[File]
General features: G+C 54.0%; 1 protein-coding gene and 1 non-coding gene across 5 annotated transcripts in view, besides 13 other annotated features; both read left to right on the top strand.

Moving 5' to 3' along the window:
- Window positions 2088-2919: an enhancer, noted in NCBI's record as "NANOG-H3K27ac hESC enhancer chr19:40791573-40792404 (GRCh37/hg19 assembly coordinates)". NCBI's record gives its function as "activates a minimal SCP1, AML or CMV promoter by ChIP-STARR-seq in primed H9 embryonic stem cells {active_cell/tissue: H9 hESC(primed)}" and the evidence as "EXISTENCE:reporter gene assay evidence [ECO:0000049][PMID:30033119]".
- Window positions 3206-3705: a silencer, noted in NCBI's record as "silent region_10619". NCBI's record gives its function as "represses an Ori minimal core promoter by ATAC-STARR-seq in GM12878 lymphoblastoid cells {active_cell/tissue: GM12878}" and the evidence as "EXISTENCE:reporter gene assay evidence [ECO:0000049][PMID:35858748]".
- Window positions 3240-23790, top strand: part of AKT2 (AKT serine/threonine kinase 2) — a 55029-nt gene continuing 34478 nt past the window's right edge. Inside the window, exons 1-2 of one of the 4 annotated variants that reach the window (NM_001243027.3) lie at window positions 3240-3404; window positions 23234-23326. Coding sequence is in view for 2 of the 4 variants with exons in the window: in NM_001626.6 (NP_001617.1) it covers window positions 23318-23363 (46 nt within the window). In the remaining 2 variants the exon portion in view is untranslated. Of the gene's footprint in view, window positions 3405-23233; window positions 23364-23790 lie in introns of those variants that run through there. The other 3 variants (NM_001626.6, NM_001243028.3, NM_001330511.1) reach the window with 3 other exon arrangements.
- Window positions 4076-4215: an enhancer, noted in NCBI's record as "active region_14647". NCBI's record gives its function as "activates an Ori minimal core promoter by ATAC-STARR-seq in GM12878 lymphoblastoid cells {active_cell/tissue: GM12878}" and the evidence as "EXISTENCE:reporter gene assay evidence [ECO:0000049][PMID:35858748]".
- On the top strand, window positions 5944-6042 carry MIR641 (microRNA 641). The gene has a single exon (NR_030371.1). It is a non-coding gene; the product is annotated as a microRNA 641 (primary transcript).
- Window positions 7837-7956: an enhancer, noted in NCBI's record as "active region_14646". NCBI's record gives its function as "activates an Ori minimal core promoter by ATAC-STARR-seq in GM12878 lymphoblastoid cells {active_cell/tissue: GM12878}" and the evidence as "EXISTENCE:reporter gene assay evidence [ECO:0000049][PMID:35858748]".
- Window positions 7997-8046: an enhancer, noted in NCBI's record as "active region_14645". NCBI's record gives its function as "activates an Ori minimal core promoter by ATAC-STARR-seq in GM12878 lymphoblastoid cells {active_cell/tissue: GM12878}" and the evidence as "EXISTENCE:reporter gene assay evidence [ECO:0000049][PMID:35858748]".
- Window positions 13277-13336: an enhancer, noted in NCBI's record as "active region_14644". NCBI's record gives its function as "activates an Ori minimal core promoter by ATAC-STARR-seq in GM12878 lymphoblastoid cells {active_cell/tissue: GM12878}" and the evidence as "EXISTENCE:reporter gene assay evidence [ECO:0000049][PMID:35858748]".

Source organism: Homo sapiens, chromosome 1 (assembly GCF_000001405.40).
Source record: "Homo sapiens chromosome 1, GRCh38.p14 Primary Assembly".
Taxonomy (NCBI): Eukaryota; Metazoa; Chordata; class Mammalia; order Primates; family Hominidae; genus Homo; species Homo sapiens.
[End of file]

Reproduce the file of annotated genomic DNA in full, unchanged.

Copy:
General features: G+C 54.0%; 1 protein-coding gene and 1 non-coding gene across 5 annotated transcripts in view, besides 13 other annotated features; both read left to right on the top strand.

Moving 5' to 3' along the window:
- Window positions 2088-2919: an enhancer, noted in NCBI's record as "NANOG-H3K27ac hESC enhancer chr19:40791573-40792404 (GRCh37/hg19 assembly coordinates)". NCBI's record gives its function as "activates a minimal SCP1, AML or CMV promoter by ChIP-STARR-seq in primed H9 embryonic stem cells {active_cell/tissue: H9 hESC(primed)}" and the evidence as "EXISTENCE:reporter gene assay evidence [ECO:0000049][PMID:30033119]".
- Window positions 3206-3705: a silencer, noted in NCBI's record as "silent region_10619". NCBI's record gives its function as "represses an Ori minimal core promoter by ATAC-STARR-seq in GM12878 lymphoblastoid cells {active_cell/tissue: GM12878}" and the evidence as "EXISTENCE:reporter gene assay evidence [ECO:0000049][PMID:35858748]".
- Window positions 3240-23790, top strand: part of AKT2 (AKT serine/threonine kinase 2) — a 55029-nt gene continuing 34478 nt past the window's right edge. Inside the window, exons 1-2 of one of the 4 annotated variants that reach the window (NM_001243027.3) lie at window positions 3240-3404; window positions 23234-23326. Coding sequence is in view for 2 of the 4 variants with exons in the window: in NM_001626.6 (NP_001617.1) it covers window positions 23318-23363 (46 nt within the window). In the remaining 2 variants the exon portion in view is untranslated. Of the gene's footprint in view, window positions 3405-23233; window positions 23364-23790 lie in introns of those variants that run through there. The other 3 variants (NM_001626.6, NM_001243028.3, NM_001330511.1) reach the window with 3 other exon arrangements.
- Window positions 4076-4215: an enhancer, noted in NCBI's record as "active region_14647". NCBI's record gives its function as "activates an Ori minimal core promoter by ATAC-STARR-seq in GM12878 lymphoblastoid cells {active_cell/tissue: GM12878}" and the evidence as "EXISTENCE:reporter gene assay evidence [ECO:0000049][PMID:35858748]".
- On the top strand, window positions 5944-6042 carry MIR641 (microRNA 641). The gene has a single exon (NR_030371.1). It is a non-coding gene; the product is annotated as a microRNA 641 (primary transcript).
- Window positions 7837-7956: an enhancer, noted in NCBI's record as "active region_14646". NCBI's record gives its function as "activates an Ori minimal core promoter by ATAC-STARR-seq in GM12878 lymphoblastoid cells {active_cell/tissue: GM12878}" and the evidence as "EXISTENCE:reporter gene assay evidence [ECO:0000049][PMID:35858748]".
- Window positions 7997-8046: an enhancer, noted in NCBI's record as "active region_14645". NCBI's record gives its function as "activates an Ori minimal core promoter by ATAC-STARR-seq in GM12878 lymphoblastoid cells {active_cell/tissue: GM12878}" and the evidence as "EXISTENCE:reporter gene assay evidence [ECO:0000049][PMID:35858748]".
- Window positions 13277-13336: an enhancer, noted in NCBI's record as "active region_14644". NCBI's record gives its function as "activates an Ori minimal core promoter by ATAC-STARR-seq in GM12878 lymphoblastoid cells {active_cell/tissue: GM12878}" and the evidence as "EXISTENCE:reporter gene assay evidence [ECO:0000049][PMID:35858748]".

Source organism: Homo sapiens, chromosome 1 (assembly GCF_000001405.40).
Source record: "Homo sapiens chromosome 1, GRCh38.p14 Primary Assembly".
Taxonomy (NCBI): Eukaryota; Metazoa; Chordata; class Mammalia; order Primates; family Hominidae; genus Homo; species Homo sapiens.